Freshman year of college is going to be both fun and stressful. No doubt about it, you are going to experience things you have never experienced before, meet new friends and establish lifelong relationships, and probably get into a little trouble while you’re at it. But that’s ok, that’s what living your life on your own without constant parental supervision is all about. Consider this advice to help get you through your freshman year of college.
- Balancing academics and your social life
Your social life is surely to get in the way of your studying, but try as hard as you can to stay on track. Getting behind in your classes will only hurt you in the long run. If that means you have to miss out on one party or get together so that you can study for midterms or finish a paper, your life won’t end. I promise.
Experts say you are supposed to study 2-3 hours for each credit hour you are taking, but ultimately you know what’s best for you to succeed. Always complete homework on time because a lot of professors will dock a whole letter grade if you are even one day late.
All that being said, you have to take time to enjoy yourself as well. Going to college isn’t all about passing your classes. Obviously you shouldn’t let yourself get out of hand, but you still need time to destress and relax. Your mind will be able to digest information a lot better if you get enough sleep and not get overwhelmed.
- Studying and getting good grades
Always backup your files. There is nothing worse than writing a whole paper or finishing an assignment only to spill coffee on your computer and lose everything. One of the best tips is to use Google Docs so that everything saves automatically and you can always pull up old files from any computer if you need it.
Don’t be afraid to contact your professors if you are unclear of any assignments or class material. They want to see you succeed and will do what they can to help. Another thing that can help is to converse with your classmates throughout the semester and form study groups. Studying with other people makes seem it a lot less like work.
- Staying healthy
It can be really easy your freshman year to eat unhealthy, gain a lot of weight, and not get enough sleep. Don’t just eat Ramen noodles every day; try to eat a well-balanced diet with lots of fruits and veggies. Stay active by listening to music and going for walks to clear your mind, join club sports and intramural activities, and go out dancing every once in a while. But be sure to get enough sleep as well, at least 6-8 hours a night if possible. On weekends and days off if you had a long week, catch up on your schoolwork and rest. All of these things will make you more likely to succeed.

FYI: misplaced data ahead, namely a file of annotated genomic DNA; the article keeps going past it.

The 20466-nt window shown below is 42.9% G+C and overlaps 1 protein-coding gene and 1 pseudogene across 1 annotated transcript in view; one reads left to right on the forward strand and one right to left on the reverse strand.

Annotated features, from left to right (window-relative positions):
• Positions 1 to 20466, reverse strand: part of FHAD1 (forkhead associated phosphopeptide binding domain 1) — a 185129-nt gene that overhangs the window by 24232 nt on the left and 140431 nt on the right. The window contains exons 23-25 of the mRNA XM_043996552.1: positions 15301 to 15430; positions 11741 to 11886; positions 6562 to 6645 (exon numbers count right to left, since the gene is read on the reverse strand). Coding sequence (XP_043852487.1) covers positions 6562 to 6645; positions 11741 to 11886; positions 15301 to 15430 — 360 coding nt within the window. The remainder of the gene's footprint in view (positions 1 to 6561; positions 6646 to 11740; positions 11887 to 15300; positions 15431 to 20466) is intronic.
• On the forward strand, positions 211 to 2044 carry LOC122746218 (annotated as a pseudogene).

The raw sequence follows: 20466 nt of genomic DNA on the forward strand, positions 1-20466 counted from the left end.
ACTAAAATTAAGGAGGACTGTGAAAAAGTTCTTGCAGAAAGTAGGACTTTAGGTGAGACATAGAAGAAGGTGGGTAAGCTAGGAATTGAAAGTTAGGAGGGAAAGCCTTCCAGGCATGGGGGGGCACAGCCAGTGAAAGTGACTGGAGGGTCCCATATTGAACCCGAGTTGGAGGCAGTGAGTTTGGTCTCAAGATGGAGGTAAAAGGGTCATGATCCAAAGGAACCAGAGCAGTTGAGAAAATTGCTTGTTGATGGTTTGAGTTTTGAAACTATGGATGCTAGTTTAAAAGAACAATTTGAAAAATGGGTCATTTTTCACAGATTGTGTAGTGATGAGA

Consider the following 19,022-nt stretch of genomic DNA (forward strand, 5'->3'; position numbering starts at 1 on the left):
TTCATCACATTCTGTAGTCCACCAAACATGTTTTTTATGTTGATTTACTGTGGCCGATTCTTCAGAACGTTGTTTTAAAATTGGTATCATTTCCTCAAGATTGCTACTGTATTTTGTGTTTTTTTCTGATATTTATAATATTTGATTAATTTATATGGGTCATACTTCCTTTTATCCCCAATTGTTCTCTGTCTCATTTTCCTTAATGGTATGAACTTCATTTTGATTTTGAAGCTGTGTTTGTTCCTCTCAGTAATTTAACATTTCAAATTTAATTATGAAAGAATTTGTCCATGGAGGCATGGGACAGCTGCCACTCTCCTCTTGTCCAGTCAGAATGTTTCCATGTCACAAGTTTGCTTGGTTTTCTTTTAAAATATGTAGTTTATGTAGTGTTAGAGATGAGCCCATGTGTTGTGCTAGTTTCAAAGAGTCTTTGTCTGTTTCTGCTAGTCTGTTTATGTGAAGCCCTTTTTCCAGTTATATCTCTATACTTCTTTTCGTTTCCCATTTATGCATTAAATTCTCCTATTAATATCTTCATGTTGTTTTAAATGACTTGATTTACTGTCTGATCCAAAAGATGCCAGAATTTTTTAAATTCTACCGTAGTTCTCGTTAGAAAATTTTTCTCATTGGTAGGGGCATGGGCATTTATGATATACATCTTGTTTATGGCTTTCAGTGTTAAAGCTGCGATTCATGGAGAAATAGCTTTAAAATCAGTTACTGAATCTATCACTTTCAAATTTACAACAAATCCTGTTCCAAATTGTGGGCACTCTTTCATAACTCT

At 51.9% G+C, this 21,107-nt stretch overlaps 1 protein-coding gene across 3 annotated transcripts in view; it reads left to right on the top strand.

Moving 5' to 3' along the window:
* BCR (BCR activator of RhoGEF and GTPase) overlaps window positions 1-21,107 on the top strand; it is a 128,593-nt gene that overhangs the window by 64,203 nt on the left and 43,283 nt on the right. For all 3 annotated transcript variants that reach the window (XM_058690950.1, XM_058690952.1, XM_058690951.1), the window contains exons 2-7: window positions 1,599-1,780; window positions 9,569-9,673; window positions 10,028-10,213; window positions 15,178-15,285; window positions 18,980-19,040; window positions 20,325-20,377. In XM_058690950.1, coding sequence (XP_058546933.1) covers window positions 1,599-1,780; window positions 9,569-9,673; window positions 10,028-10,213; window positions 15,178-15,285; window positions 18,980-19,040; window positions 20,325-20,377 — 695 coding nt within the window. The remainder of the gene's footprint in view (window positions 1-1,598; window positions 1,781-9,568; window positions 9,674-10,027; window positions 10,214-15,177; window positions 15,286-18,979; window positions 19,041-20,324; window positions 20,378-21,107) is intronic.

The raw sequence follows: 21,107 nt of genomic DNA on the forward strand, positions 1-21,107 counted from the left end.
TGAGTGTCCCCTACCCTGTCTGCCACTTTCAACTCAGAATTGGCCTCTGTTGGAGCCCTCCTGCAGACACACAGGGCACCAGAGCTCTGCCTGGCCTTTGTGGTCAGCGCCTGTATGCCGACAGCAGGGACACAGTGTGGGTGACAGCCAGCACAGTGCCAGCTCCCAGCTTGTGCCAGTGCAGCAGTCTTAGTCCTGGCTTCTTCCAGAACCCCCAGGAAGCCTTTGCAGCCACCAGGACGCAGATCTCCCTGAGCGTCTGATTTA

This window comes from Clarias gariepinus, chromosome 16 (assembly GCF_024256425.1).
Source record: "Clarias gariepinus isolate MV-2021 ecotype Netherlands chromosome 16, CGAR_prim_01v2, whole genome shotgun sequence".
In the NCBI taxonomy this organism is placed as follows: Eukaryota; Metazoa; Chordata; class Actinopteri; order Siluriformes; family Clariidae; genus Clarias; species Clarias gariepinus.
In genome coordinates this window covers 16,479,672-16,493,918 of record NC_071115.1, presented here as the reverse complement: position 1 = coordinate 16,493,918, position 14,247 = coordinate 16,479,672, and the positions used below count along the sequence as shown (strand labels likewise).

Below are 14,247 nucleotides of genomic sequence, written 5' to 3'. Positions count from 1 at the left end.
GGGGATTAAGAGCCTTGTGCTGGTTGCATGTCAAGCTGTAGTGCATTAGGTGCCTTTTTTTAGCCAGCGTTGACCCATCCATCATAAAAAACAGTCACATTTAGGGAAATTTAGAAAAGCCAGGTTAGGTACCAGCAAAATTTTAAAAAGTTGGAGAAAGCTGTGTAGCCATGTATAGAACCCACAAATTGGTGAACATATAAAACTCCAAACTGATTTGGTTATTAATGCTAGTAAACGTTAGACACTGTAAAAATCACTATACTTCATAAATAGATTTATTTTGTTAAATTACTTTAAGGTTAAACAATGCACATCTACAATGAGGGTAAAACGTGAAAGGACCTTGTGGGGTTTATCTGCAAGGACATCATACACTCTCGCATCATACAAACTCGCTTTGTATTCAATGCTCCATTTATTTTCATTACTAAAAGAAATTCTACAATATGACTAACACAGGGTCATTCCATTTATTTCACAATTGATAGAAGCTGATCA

To go along with this, make sure that you drink enough water and stay hydrated every day. Eating like crap and not drinking enough water will lower your energy and can cause acne. So if you want to look and feel your best, take care of yourself physically.
No one wants to run out of money before the end of the semester. If you need to get a part-time job, get one. There are typically a lot of small jobs for students around campus, whether it be at a fast food restaurant or on campus, like working for the student government, admissions office, or as an admin for department in your major. Not only will a job help fill your pockets, it will give you work experience that will be important to employers after you graduate.
In terms of budgeting your own finances, keep a constant eye on your checking account. No matter how broke you are, try and keep at least $100 in your account at all times, just in case something unexpected happens. If you feel you are responsible enough to have a credit card, get one and spend 20 percent of your monthly bills to help build your credit. But don’t let it get out of hand. You want to be able to pay it off every month if possible, and credit card debt can be hard to fix.
All in all, enjoy yourself, but not too much. Study hard, but don’t stress yourself out. Most importantly, do everything you can do to pass your classes with good grades. College may be hard, but having to retake classes is the worst. Good luck!